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Think About Your Seed and Plant Selection

This may sound like common sense, but if you’ve been gardening for a while, you probably have some favorite plants that are your go-tos each year.

Gardening during pregnancy can be so much easier if you plant crops that are easier for you to manage. Try to avoid low-lying plants if you are growing in the soil. Carrots, radishes, onions and bush beans or bush peas are harder to reach if you can’t bend over.

Opt for a climbing variety of beans or peas and run them up a trellis. They will be much easier for you to reach to harvest and care for. For small or low-lying plants, consider planting in containers or raised beds. This will get them up off the ground and make them easier for you to reach.

You can even try out some container-friendly varieties of crops like patio tomatoes or cucumbers. You may just find a new favorite variety.

Gardening Safety During Pregnancy

It’s important to stay safe while you’re gardening at any time, but it’s especially true to practice safe gardening during pregnancy.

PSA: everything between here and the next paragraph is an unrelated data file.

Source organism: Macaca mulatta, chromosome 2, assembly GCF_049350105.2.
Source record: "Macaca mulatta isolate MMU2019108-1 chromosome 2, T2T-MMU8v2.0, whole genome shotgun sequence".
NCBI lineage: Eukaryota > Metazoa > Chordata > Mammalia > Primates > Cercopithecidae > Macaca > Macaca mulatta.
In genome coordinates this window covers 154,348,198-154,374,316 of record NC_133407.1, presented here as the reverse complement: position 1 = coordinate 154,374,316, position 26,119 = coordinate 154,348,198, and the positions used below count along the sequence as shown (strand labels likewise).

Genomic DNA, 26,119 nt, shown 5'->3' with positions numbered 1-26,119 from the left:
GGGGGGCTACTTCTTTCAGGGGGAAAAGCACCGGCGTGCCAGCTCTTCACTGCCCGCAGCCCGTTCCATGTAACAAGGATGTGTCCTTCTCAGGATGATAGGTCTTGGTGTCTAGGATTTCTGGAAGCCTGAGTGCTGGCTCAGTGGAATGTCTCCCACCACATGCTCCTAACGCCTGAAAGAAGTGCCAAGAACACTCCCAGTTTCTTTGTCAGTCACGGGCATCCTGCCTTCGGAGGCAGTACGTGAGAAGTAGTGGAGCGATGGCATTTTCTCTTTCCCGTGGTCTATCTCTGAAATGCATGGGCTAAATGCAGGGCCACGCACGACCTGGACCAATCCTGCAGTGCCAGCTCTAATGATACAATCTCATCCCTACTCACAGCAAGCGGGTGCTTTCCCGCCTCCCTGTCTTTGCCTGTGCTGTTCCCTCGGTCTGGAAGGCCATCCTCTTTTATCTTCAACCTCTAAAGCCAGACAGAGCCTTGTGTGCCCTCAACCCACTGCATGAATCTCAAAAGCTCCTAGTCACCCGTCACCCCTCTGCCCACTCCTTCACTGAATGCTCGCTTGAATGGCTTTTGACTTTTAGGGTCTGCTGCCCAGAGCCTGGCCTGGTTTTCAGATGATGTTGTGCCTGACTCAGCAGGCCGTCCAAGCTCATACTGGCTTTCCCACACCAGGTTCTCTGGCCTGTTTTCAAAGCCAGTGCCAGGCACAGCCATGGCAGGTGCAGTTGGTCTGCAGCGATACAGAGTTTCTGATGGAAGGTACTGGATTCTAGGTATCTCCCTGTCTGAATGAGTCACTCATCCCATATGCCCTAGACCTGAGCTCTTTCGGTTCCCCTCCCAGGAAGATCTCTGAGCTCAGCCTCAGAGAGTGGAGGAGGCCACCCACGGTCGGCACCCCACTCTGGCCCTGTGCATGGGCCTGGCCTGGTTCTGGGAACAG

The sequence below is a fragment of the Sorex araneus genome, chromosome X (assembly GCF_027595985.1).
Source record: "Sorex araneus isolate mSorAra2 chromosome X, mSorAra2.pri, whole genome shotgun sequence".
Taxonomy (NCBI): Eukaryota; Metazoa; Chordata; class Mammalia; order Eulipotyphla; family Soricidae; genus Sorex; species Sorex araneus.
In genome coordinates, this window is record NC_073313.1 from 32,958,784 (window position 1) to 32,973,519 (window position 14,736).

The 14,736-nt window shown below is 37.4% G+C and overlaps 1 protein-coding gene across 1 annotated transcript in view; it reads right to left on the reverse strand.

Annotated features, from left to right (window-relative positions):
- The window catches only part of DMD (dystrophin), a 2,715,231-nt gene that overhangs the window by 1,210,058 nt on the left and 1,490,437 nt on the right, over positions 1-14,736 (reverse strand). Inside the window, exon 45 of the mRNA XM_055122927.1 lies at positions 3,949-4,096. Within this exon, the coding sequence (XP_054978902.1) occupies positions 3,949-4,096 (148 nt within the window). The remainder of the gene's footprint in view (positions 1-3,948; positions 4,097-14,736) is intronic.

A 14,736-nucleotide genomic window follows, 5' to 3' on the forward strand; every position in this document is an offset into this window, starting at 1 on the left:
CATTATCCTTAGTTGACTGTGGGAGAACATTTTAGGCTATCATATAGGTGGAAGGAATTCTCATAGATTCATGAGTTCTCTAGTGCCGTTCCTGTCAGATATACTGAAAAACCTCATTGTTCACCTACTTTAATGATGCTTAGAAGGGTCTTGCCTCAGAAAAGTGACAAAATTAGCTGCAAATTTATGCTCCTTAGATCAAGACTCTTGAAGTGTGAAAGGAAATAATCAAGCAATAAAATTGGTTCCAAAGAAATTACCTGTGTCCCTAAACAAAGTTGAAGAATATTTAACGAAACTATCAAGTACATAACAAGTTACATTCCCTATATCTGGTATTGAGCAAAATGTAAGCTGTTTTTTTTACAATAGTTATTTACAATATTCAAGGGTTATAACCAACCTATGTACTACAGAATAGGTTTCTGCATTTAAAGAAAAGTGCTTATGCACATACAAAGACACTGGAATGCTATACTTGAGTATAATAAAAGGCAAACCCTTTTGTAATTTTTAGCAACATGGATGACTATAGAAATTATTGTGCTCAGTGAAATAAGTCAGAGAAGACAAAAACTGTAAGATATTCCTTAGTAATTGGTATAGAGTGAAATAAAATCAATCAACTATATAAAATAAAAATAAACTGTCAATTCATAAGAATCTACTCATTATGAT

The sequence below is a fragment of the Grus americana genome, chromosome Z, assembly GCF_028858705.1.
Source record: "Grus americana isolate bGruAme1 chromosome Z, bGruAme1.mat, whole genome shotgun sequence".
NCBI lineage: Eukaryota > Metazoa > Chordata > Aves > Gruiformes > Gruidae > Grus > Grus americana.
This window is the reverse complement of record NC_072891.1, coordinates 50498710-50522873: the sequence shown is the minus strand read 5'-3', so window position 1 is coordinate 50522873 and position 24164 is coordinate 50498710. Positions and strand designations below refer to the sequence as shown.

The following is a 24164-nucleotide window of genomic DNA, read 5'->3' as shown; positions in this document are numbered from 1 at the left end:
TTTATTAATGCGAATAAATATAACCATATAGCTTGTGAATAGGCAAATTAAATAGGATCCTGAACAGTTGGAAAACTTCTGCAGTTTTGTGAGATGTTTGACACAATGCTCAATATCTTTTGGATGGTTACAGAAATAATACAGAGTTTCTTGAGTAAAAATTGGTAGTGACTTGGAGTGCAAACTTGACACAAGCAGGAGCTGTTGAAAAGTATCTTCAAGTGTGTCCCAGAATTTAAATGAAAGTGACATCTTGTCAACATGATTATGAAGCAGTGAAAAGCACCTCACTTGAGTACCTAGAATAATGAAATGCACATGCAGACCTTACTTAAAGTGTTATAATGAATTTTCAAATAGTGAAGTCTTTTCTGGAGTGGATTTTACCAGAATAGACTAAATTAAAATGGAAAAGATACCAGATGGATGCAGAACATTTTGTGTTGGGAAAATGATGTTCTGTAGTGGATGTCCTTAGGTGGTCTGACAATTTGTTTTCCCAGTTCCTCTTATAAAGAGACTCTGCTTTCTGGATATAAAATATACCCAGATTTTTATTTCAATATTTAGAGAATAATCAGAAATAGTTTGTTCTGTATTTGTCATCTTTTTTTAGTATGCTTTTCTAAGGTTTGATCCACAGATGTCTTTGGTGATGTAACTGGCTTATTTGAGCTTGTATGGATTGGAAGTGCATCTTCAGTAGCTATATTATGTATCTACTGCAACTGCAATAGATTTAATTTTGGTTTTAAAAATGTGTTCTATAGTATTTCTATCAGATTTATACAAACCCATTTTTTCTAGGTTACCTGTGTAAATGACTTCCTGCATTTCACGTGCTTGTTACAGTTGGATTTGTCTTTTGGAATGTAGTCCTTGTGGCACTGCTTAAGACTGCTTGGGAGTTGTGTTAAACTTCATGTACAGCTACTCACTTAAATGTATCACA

Gardening seems like a totally safe task to take on during pregnancy, but there are a couple of things that you need to consider.

Make sure that cats aren’t using your garden as an outdoor litter box. For some reason, garden soil seems really appealing to cats. Unfortunately, cat feces can carry a harmful bacterium that causes toxoplasmosis. Toxoplasmosis can cause fetal problems and even miscarriages or stillbirths. If cats use your garden as a litter box, make sure that you’re using gloves and washing your hands properly.

Pregnancy is the perfect time to experiment with integrated pest management (IPM). IPM is a method of controlling pests without harmful pesticides. Not only is IPM more environmentally friendly, but it’s safer during pregnancy. Use pesticides and chemicals as a last resort. If you have help, have them apply any chemicals to the garden. If you’re the one managing the garden, wear long sleeves, long pants and gloves to apply chemicals. Don’t apply them if it’s windy to help reduce the likelihood that you’ll inhale any chemicals.

Gardening during pregnancy is manageable with a little planning ahead. Be sure that you’re always being safe and if something is uncomfortable, take a break! Stay hydrated and keep a chair close by in case you need to sit down for a minute. And don’t forget to ask for help if you need it. Here’s to a healthy garden and pregnancy!